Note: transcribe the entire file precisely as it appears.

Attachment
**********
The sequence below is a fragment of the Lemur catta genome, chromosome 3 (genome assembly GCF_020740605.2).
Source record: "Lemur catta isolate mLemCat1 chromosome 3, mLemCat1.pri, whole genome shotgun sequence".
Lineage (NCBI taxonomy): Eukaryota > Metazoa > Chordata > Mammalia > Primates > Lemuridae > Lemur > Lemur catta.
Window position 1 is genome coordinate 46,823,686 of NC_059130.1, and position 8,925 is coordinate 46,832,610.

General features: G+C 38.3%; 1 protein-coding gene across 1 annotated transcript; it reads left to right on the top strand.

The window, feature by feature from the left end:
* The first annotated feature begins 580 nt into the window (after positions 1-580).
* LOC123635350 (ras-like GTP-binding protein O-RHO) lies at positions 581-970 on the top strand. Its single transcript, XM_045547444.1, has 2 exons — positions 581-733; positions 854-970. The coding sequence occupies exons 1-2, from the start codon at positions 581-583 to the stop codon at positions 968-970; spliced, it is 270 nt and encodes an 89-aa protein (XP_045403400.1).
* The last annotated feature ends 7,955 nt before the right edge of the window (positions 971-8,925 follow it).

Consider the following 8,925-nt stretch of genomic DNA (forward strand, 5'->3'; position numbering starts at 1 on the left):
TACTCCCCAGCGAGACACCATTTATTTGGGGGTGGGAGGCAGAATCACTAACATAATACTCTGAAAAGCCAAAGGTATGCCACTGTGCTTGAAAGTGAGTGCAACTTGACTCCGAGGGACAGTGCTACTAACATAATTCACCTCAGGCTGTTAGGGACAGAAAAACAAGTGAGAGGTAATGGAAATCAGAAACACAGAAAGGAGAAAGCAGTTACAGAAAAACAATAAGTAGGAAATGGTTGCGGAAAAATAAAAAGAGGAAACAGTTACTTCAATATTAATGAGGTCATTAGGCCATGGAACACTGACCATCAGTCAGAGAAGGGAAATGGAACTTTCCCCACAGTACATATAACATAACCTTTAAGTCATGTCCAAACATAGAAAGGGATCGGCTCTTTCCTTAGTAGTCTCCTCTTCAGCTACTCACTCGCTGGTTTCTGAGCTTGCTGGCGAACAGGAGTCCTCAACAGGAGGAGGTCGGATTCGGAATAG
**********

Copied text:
The sequence below is a fragment of the Lemur catta genome, chromosome 3 (genome assembly GCF_020740605.2).
Source record: "Lemur catta isolate mLemCat1 chromosome 3, mLemCat1.pri, whole genome shotgun sequence".
Lineage (NCBI taxonomy): Eukaryota > Metazoa > Chordata > Mammalia > Primates > Lemuridae > Lemur > Lemur catta.
Window position 1 is genome coordinate 46,823,686 of NC_059130.1, and position 8,925 is coordinate 46,832,610.

General features: G+C 38.3%; 1 protein-coding gene across 1 annotated transcript; it reads left to right on the top strand.

The window, feature by feature from the left end:
* The first annotated feature begins 580 nt into the window (after positions 1-580).
* LOC123635350 (ras-like GTP-binding protein O-RHO) lies at positions 581-970 on the top strand. Its single transcript, XM_045547444.1, has 2 exons — positions 581-733; positions 854-970. The coding sequence occupies exons 1-2, from the start codon at positions 581-583 to the stop codon at positions 968-970; spliced, it is 270 nt and encodes an 89-aa protein (XP_045403400.1).
* The last annotated feature ends 7,955 nt before the right edge of the window (positions 971-8,925 follow it).

Consider the following 8,925-nt stretch of genomic DNA (forward strand, 5'->3'; position numbering starts at 1 on the left):
TACTCCCCAGCGAGACACCATTTATTTGGGGGTGGGAGGCAGAATCACTAACATAATACTCTGAAAAGCCAAAGGTATGCCACTGTGCTTGAAAGTGAGTGCAACTTGACTCCGAGGGACAGTGCTACTAACATAATTCACCTCAGGCTGTTAGGGACAGAAAAACAAGTGAGAGGTAATGGAAATCAGAAACACAGAAAGGAGAAAGCAGTTACAGAAAAACAATAAGTAGGAAATGGTTGCGGAAAAATAAAAAGAGGAAACAGTTACTTCAATATTAATGAGGTCATTAGGCCATGGAACACTGACCATCAGTCAGAGAAGGGAAATGGAACTTTCCCCACAGTACATATAACATAACCTTTAAGTCATGTCCAAACATAGAAAGGGATCGGCTCTTTCCTTAGTAGTCTCCTCTTCAGCTACTCACTCGCTGGTTTCTGAGCTTGCTGGCGAACAGGAGTCCTCAACAGGAGGAGGTCGGATTCGGAATAG